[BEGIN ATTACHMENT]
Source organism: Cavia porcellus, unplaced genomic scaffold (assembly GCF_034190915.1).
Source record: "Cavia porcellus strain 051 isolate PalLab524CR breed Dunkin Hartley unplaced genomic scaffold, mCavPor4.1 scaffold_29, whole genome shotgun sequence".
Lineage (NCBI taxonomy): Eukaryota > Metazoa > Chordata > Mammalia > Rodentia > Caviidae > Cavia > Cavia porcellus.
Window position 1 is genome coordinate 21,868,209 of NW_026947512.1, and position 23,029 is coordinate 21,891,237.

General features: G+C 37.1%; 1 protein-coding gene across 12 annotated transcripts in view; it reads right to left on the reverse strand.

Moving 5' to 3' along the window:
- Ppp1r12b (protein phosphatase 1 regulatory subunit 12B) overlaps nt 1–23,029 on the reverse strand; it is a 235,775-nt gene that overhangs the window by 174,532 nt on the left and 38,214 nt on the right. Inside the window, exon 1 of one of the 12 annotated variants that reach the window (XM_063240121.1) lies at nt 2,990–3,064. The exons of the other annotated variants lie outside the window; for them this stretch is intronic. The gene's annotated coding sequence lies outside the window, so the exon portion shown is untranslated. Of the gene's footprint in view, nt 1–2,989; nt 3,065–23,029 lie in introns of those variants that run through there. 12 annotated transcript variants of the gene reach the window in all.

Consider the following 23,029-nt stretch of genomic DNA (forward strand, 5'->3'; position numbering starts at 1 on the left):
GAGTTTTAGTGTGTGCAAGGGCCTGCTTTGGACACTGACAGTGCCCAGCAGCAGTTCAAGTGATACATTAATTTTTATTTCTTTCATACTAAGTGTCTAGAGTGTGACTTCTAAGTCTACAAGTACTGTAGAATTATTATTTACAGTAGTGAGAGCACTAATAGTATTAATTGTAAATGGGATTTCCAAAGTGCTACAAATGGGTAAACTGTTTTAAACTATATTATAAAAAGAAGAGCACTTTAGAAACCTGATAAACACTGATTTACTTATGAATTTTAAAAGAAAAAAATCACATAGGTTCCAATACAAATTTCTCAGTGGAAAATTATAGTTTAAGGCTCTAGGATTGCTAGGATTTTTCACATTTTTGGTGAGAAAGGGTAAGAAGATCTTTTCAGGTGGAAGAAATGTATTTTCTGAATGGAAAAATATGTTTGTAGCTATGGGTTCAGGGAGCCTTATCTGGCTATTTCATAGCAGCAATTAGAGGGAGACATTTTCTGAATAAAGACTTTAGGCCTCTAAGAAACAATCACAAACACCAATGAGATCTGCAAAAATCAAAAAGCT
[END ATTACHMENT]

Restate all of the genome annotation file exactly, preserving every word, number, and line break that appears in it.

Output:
Source organism: Cavia porcellus, unplaced genomic scaffold (assembly GCF_034190915.1).
Source record: "Cavia porcellus strain 051 isolate PalLab524CR breed Dunkin Hartley unplaced genomic scaffold, mCavPor4.1 scaffold_29, whole genome shotgun sequence".
Lineage (NCBI taxonomy): Eukaryota > Metazoa > Chordata > Mammalia > Rodentia > Caviidae > Cavia > Cavia porcellus.
Window position 1 is genome coordinate 21,868,209 of NW_026947512.1, and position 23,029 is coordinate 21,891,237.

General features: G+C 37.1%; 1 protein-coding gene across 12 annotated transcripts in view; it reads right to left on the reverse strand.

Moving 5' to 3' along the window:
- Ppp1r12b (protein phosphatase 1 regulatory subunit 12B) overlaps nt 1–23,029 on the reverse strand; it is a 235,775-nt gene that overhangs the window by 174,532 nt on the left and 38,214 nt on the right. Inside the window, exon 1 of one of the 12 annotated variants that reach the window (XM_063240121.1) lies at nt 2,990–3,064. The exons of the other annotated variants lie outside the window; for them this stretch is intronic. The gene's annotated coding sequence lies outside the window, so the exon portion shown is untranslated. Of the gene's footprint in view, nt 1–2,989; nt 3,065–23,029 lie in introns of those variants that run through there. 12 annotated transcript variants of the gene reach the window in all.

Consider the following 23,029-nt stretch of genomic DNA (forward strand, 5'->3'; position numbering starts at 1 on the left):
GAGTTTTAGTGTGTGCAAGGGCCTGCTTTGGACACTGACAGTGCCCAGCAGCAGTTCAAGTGATACATTAATTTTTATTTCTTTCATACTAAGTGTCTAGAGTGTGACTTCTAAGTCTACAAGTACTGTAGAATTATTATTTACAGTAGTGAGAGCACTAATAGTATTAATTGTAAATGGGATTTCCAAAGTGCTACAAATGGGTAAACTGTTTTAAACTATATTATAAAAAGAAGAGCACTTTAGAAACCTGATAAACACTGATTTACTTATGAATTTTAAAAGAAAAAAATCACATAGGTTCCAATACAAATTTCTCAGTGGAAAATTATAGTTTAAGGCTCTAGGATTGCTAGGATTTTTCACATTTTTGGTGAGAAAGGGTAAGAAGATCTTTTCAGGTGGAAGAAATGTATTTTCTGAATGGAAAAATATGTTTGTAGCTATGGGTTCAGGGAGCCTTATCTGGCTATTTCATAGCAGCAATTAGAGGGAGACATTTTCTGAATAAAGACTTTAGGCCTCTAAGAAACAATCACAAACACCAATGAGATCTGCAAAAATCAAAAAGCT